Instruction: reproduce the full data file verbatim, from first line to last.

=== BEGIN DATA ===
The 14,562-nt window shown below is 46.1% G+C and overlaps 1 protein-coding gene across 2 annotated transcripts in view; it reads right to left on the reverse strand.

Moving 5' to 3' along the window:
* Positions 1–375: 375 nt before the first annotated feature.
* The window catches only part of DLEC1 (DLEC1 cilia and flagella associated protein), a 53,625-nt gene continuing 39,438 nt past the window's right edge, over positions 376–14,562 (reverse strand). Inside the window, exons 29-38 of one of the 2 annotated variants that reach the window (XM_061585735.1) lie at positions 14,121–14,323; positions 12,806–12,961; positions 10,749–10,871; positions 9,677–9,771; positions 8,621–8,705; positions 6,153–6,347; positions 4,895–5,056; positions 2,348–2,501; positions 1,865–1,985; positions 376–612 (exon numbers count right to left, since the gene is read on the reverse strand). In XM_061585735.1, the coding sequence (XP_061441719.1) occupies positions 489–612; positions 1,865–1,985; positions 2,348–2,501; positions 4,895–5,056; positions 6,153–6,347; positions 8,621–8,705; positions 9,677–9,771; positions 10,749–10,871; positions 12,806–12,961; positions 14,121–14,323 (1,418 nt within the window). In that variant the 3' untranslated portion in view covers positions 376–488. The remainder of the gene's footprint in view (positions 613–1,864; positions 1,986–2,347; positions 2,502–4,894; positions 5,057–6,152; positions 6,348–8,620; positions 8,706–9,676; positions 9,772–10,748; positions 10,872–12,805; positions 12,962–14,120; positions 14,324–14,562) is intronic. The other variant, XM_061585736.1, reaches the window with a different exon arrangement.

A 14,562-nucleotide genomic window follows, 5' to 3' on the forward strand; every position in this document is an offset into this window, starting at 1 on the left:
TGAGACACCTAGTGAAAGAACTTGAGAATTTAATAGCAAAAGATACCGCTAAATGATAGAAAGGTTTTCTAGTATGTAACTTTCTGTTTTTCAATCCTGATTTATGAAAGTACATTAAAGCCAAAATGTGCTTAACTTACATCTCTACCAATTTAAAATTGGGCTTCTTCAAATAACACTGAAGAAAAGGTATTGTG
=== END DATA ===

The 14,562-nt window shown below is 46.1% G+C and overlaps 1 protein-coding gene across 2 annotated transcripts in view; it reads right to left on the reverse strand.

Moving 5' to 3' along the window:
* Positions 1–375: 375 nt before the first annotated feature.
* The window catches only part of DLEC1 (DLEC1 cilia and flagella associated protein), a 53,625-nt gene continuing 39,438 nt past the window's right edge, over positions 376–14,562 (reverse strand). Inside the window, exons 29-38 of one of the 2 annotated variants that reach the window (XM_061585735.1) lie at positions 14,121–14,323; positions 12,806–12,961; positions 10,749–10,871; positions 9,677–9,771; positions 8,621–8,705; positions 6,153–6,347; positions 4,895–5,056; positions 2,348–2,501; positions 1,865–1,985; positions 376–612 (exon numbers count right to left, since the gene is read on the reverse strand). In XM_061585735.1, the coding sequence (XP_061441719.1) occupies positions 489–612; positions 1,865–1,985; positions 2,348–2,501; positions 4,895–5,056; positions 6,153–6,347; positions 8,621–8,705; positions 9,677–9,771; positions 10,749–10,871; positions 12,806–12,961; positions 14,121–14,323 (1,418 nt within the window). In that variant the 3' untranslated portion in view covers positions 376–488. The remainder of the gene's footprint in view (positions 613–1,864; positions 1,986–2,347; positions 2,502–4,894; positions 5,057–6,152; positions 6,348–8,620; positions 8,706–9,676; positions 9,772–10,748; positions 10,872–12,805; positions 12,962–14,120; positions 14,324–14,562) is intronic. The other variant, XM_061585736.1, reaches the window with a different exon arrangement.

A 14,562-nucleotide genomic window follows, 5' to 3' on the forward strand; every position in this document is an offset into this window, starting at 1 on the left:
TGAGACACCTAGTGAAAGAACTTGAGAATTTAATAGCAAAAGATACCGCTAAATGATAGAAAGGTTTTCTAGTATGTAACTTTCTGTTTTTCAATCCTGATTTATGAAAGTACATTAAAGCCAAAATGTGCTTAACTTACATCTCTACCAATTTAAAATTGGGCTTCTTCAAATAACACTGAAGAAAAGGTATTGTG